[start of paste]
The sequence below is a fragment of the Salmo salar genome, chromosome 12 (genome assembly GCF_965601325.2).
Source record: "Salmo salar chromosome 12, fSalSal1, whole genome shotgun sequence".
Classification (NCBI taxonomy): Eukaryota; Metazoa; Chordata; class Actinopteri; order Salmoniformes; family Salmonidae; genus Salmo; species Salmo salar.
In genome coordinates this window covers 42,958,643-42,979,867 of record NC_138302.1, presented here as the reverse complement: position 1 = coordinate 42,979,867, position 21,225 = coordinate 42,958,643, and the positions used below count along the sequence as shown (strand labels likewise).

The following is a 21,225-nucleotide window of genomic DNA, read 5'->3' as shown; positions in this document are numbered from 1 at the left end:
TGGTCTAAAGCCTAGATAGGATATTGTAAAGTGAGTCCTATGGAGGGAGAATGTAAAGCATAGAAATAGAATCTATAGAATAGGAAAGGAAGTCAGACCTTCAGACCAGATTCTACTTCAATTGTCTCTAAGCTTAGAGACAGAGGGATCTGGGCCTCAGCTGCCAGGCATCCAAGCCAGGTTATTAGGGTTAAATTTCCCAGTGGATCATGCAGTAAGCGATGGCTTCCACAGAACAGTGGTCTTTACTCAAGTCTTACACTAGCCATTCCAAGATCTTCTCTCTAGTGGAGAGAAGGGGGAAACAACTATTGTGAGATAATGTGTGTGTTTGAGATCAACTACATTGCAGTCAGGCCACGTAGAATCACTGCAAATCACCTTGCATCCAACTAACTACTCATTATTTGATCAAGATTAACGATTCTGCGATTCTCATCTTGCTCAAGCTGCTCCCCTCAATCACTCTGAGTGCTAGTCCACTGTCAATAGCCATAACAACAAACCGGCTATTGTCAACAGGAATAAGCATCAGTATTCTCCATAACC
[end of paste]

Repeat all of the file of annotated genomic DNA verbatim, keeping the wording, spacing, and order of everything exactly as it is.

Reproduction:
The sequence below is a fragment of the Salmo salar genome, chromosome 12 (genome assembly GCF_965601325.2).
Source record: "Salmo salar chromosome 12, fSalSal1, whole genome shotgun sequence".
Classification (NCBI taxonomy): Eukaryota; Metazoa; Chordata; class Actinopteri; order Salmoniformes; family Salmonidae; genus Salmo; species Salmo salar.
In genome coordinates this window covers 42,958,643-42,979,867 of record NC_138302.1, presented here as the reverse complement: position 1 = coordinate 42,979,867, position 21,225 = coordinate 42,958,643, and the positions used below count along the sequence as shown (strand labels likewise).

The following is a 21,225-nucleotide window of genomic DNA, read 5'->3' as shown; positions in this document are numbered from 1 at the left end:
TGGTCTAAAGCCTAGATAGGATATTGTAAAGTGAGTCCTATGGAGGGAGAATGTAAAGCATAGAAATAGAATCTATAGAATAGGAAAGGAAGTCAGACCTTCAGACCAGATTCTACTTCAATTGTCTCTAAGCTTAGAGACAGAGGGATCTGGGCCTCAGCTGCCAGGCATCCAAGCCAGGTTATTAGGGTTAAATTTCCCAGTGGATCATGCAGTAAGCGATGGCTTCCACAGAACAGTGGTCTTTACTCAAGTCTTACACTAGCCATTCCAAGATCTTCTCTCTAGTGGAGAGAAGGGGGAAACAACTATTGTGAGATAATGTGTGTGTTTGAGATCAACTACATTGCAGTCAGGCCACGTAGAATCACTGCAAATCACCTTGCATCCAACTAACTACTCATTATTTGATCAAGATTAACGATTCTGCGATTCTCATCTTGCTCAAGCTGCTCCCCTCAATCACTCTGAGTGCTAGTCCACTGTCAATAGCCATAACAACAAACCGGCTATTGTCAACAGGAATAAGCATCAGTATTCTCCATAACC